Abstract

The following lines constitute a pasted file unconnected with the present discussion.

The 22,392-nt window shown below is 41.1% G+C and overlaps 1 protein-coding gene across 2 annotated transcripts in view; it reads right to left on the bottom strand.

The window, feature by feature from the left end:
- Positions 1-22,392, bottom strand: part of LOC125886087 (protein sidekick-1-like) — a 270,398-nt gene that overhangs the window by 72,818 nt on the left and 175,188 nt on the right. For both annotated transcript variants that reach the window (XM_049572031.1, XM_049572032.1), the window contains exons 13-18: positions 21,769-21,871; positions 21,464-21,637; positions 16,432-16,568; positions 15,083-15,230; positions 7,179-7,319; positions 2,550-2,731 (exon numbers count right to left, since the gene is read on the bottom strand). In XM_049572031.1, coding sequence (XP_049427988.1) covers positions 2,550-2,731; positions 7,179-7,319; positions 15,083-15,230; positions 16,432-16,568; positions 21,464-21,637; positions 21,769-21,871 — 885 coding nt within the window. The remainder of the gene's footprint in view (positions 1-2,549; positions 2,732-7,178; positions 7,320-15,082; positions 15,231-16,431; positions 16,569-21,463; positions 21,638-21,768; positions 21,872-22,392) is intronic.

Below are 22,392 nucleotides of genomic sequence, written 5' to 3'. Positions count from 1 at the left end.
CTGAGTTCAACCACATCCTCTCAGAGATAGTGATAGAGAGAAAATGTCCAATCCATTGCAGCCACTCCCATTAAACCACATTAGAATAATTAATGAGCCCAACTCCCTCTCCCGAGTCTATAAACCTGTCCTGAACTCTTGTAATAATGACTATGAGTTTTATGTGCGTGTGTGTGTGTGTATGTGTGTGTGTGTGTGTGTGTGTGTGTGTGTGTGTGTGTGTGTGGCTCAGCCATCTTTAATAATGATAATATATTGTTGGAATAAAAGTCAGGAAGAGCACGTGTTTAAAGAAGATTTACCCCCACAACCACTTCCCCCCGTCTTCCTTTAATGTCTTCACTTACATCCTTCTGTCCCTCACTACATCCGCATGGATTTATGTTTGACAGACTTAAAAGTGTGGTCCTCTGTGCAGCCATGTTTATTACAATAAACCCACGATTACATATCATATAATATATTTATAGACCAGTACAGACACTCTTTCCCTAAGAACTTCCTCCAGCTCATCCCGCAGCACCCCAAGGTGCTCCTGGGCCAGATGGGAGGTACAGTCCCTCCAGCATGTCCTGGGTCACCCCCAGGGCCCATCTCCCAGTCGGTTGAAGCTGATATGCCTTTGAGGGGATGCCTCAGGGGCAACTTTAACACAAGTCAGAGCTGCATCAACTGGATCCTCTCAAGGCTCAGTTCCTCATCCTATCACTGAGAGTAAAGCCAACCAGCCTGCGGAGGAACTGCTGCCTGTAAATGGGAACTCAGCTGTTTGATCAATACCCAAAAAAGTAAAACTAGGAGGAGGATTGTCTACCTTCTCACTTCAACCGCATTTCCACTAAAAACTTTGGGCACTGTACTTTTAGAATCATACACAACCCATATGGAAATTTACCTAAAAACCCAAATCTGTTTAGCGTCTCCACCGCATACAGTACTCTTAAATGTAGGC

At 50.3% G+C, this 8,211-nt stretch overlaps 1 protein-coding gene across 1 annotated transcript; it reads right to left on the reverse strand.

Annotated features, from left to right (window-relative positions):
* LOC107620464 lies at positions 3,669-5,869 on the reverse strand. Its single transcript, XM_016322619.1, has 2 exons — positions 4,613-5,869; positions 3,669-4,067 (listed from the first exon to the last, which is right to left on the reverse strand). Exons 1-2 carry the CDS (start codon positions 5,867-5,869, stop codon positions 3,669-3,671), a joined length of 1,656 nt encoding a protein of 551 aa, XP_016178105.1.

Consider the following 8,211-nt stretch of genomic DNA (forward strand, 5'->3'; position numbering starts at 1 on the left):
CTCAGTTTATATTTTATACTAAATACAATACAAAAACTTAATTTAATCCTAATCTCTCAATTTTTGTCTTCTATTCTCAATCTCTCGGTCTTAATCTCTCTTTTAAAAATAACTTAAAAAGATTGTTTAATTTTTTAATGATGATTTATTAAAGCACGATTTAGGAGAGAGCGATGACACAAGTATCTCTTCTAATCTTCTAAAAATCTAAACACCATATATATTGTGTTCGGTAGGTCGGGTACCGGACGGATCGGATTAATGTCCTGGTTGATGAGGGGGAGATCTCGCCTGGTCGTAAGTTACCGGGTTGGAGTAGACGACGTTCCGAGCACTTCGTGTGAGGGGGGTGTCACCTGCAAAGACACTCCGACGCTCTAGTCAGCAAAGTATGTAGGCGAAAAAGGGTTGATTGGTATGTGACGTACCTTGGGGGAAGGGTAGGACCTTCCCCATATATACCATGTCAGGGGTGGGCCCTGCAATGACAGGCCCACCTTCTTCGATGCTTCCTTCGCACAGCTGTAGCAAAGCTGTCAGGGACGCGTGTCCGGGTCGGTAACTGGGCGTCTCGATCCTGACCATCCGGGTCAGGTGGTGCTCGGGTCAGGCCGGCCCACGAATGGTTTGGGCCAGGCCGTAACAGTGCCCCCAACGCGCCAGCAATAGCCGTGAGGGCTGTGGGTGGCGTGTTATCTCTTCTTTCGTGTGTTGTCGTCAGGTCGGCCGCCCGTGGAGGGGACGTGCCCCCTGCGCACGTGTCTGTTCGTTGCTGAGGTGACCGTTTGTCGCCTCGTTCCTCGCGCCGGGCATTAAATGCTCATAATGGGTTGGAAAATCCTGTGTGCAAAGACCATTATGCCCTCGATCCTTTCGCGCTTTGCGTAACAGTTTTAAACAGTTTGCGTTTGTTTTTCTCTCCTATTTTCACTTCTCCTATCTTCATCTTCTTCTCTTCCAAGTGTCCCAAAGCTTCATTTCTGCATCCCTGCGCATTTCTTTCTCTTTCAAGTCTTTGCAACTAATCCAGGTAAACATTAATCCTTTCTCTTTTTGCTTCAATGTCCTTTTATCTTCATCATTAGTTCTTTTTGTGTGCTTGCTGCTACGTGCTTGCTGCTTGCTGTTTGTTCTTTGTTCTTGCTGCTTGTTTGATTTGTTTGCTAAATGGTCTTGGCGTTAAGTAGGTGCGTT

In recent years, considerable advances have been made in the study of properties of metric spaces in terms of their doubling dimension. This line of research has not only enhanced our understanding of finite metrics, but has also resulted in many algorithmic applications. However, we still do not understand the interaction between various graph-theoretic (topological) properties of graphs, and the doubling (geometric) properties of the shortest-path metrics induced by them. For instance, the following natural question suggests itself: given a finite doubling metric (V, d), is there always an unweighted graph (V 0,E0) with V  V 0 such that the shortest path metric d0 on V 0 is still doubling, and which agrees with d on V . This is often useful, given that unweighted graphs are often easier to reason about. A first hurdle to answering this question is that subdividing edges can increase the doubling dimension unboundedly, and it is not difficult to show that the answer to the above question is negative. However, surprisingly, allowing a (1 + “) distortion between d and d0 enables us bypass this impossibility: we show that for any metric space (V, d), there is an unweighted graph (V 0,E0) with shortest-path metric d0 : V 0 × V 0 ! R0 such that • for all x, y 2 V , the distances d(x, y)  d0(x, y)  (1 + “) · d(x, y), and • the doubling dimension for d0 is not much more than that of d, where this change depends only on ” and not on the size of the graph. We show a similar result when both (V, d) and (V 0,E0) are restricted to be trees: this gives a simpler proof that doubling trees embed into constant dimensional Euclidean space with constant distortion. We also show that our results are tight in terms of the tradeoff between distortion and dimension blowup.